19 . a household is considered as beneﬁted from PDS if he has consumed at least one PDS commodity. I leave this for further reseach. To set the methodology and for a ﬁrst approach I will analyses here the impact of PDS on rural households10 . they are also those who consume more quantities from PDS. second.1%.23%) households have not used PDS and 17458 (35. I have a sample of 74999 rural households. this is the poorest deﬁned by the bottom quintal that use more PDS. these might be diﬀerent from purchases data. 31 555 (64. but I have the information for only 48813 household regarding the use of fair price shops (PDS). In absolute term the upper expenditure quintals (fourth and ﬁfth) are those that receive the higher ﬁscal transfer.9% and 36.and. Hence the poor deﬁned by the oﬃcial poverty line use the PDS in the same proportion than the average. Not surprisingly the share of PDS consumption over total quantities and expenditure is higher for the bottom quintal of the expenditure distribution and 10 A complete analysis will consider both the rural and urban household and also the impact of PDS before 1997 where the provision where universal. Poorer expenditure quintal household used more intensively the PDS (table1). however as regard to the oﬃcial poverty line the BPL household used just slightly more intensively the PDS than APL household respectively 37. hence any welfare analysis of PDS should consider the impact of PDS in the consumption of foodgrains (rice and wheat). I use consumption data. While it has been claimed against the PDS that it is urban biased. serious measures have been taken to improve the density and the food provision of fair price shops in rural areas. because it constitutes the most important part of the indian nutritional absorbing.%) did. This will allow to assess the beneﬁt of the Targeted Public Distribution system compared to the universal public distribution system.
Applying a similar methodology Radhakrishna and al.2 Propensity score matching estimates Table 3 presents the logit regression used to estimate the propensity score on the basis of which the matching is subsequently done11 . The qualitative comparison regarding PDS consumption. If one adopt a ﬁscal incidence beneﬁt strategy as described earlier than this information is suﬃcient. found using the 1986-1987 survey that subsidies has reduced poverty by 1.1 Results and Interpretation: The beneﬁt incidence estimate Using the method described earlier I estimate the impact of PDS on poverty (table 2). I did the test on 10 spells of equal size of propensity score. Turning to the extend of poverty the gain is also low. poor household are slightly closer to the poverty line. Albeit statistically signiﬁcative. share in total expenditure and ﬁscal transfers does not change when I compare BPL household and APL household. hence inequality among the poor has slightly decreased. 5.77 percent of decrease in poverty due to the ﬁscal transfer through PDS. The logit results The test of the balancing property has been done by cheking whether there are systematic diﬀerences in distribution of charecteristics X. Using both measures of poverty I ﬁnd that there are slightly 0. 5 5. 11 20 . The amount of transfer allows to determine the poverty relief attributable to PDS. this is a very deceptive result given the assumed cost of the system (Dumali and al 2000). The test was accepted.the ﬁscal transfer represent a greater share of their total expenditure.71 percentage point in rural areas which is larger than what I get.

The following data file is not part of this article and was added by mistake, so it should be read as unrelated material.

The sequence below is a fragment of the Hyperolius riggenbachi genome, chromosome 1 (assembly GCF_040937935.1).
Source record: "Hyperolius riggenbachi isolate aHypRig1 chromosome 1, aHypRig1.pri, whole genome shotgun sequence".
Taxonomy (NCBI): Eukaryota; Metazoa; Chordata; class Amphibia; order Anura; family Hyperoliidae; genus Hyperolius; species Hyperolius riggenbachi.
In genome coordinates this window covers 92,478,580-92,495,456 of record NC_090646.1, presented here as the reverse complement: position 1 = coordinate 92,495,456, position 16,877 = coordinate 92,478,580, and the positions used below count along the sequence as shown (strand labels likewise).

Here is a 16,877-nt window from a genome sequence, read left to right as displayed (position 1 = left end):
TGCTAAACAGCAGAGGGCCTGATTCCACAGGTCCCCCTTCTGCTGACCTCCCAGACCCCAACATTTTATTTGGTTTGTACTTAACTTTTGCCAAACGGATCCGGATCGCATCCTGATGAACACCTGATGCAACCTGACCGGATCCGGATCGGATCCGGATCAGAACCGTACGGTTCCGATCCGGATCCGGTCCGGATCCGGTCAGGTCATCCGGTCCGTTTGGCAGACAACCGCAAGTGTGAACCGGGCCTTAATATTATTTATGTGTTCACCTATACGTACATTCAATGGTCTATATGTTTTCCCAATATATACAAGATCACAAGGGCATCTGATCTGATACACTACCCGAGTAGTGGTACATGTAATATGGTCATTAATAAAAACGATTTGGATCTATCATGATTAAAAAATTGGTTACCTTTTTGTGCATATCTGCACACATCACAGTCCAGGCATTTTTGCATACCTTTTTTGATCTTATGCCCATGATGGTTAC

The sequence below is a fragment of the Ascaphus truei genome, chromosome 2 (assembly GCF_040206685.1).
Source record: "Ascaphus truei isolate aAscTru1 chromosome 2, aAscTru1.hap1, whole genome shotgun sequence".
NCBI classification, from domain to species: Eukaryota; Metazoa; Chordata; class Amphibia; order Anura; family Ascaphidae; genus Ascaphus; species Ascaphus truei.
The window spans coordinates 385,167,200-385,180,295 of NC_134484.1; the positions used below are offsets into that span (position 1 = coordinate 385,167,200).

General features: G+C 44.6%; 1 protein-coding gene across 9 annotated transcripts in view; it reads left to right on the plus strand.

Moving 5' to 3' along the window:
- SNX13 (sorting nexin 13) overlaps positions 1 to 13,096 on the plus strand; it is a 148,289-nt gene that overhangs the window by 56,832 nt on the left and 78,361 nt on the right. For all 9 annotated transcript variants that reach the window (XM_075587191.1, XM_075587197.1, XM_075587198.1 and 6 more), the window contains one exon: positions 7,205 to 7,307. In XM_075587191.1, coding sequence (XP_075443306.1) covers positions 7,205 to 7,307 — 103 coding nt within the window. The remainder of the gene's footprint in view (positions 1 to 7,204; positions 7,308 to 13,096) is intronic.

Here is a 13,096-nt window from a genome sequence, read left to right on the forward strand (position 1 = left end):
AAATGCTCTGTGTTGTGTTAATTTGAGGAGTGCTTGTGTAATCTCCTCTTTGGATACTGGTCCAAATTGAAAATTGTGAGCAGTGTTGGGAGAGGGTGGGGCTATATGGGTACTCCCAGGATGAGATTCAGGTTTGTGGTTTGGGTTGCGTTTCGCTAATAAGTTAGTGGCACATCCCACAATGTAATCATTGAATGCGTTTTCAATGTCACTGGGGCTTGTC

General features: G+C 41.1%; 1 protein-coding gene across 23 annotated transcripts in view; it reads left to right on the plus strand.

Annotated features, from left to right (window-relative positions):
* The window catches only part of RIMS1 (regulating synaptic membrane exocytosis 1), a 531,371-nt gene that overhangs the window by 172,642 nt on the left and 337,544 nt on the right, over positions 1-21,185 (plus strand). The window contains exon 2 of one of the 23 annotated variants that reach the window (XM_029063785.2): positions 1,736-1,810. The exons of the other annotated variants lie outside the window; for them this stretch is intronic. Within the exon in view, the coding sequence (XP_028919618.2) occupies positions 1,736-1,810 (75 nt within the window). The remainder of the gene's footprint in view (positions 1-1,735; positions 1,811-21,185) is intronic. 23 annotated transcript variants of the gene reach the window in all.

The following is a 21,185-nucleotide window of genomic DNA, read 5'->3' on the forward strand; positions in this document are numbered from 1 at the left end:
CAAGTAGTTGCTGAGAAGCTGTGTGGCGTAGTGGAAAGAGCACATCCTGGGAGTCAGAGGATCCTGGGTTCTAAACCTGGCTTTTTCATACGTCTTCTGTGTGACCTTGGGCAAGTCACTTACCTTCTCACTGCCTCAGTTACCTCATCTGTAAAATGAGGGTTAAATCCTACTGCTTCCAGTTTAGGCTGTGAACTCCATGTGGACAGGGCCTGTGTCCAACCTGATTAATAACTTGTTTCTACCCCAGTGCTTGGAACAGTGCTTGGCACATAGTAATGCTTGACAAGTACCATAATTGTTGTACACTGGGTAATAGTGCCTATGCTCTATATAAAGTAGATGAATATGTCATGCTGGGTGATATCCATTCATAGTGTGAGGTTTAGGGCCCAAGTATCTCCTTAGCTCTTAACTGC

This may be due to low density of geographical of fair price shops in isolated area. increasing the transaction cost12 . but the greater is the land owned the lower is the probability to use PDS. as measures by the poverty status regarding the poverty line. TPDS users are poorer. but also when considering proxy for permanent income as ”non food item” and wealth dummy proxies ”TV freezer bicycle motocycle car ”.on PDS accord well with expectations from simple averages. Land owners are more likely to use PDS. Proxies indicated the infrastructure and the degree of remoteness are also signiﬁcant. An interesting result is that beneﬁting from other government public assistance targeted to the poor as Integrated Rural Development Program or public works and having access to PDS are complement. Villages having a unique identiﬁer I look forward to ﬁnd village level information to control in part for non random placement 21 . For a ﬁrst approach and for computational convenience I present here 12 A limitation of the NSS survey for the present application is its lack of village level data. the more remote is a village and the poorer the infrastructure are the less likely are people to use the PDS. this is probably due to the fact that they are probably richer. Family size increases the access to PDS. This also raises concern about the random placement of PDS. more educated householder are less likely to use TPDS. These result are interesting in the line of improving targeting of PDS to the poor. However receiving income from other activities decreases the probability to use PDS. The impact of education here is in sharp contrast to what is observed in program whose impact is on health or income. and indirectly this improve targeting of PDS to the poor (Ravaillon1991). The cited programs are design such as the poor are more likely to self select within the programs.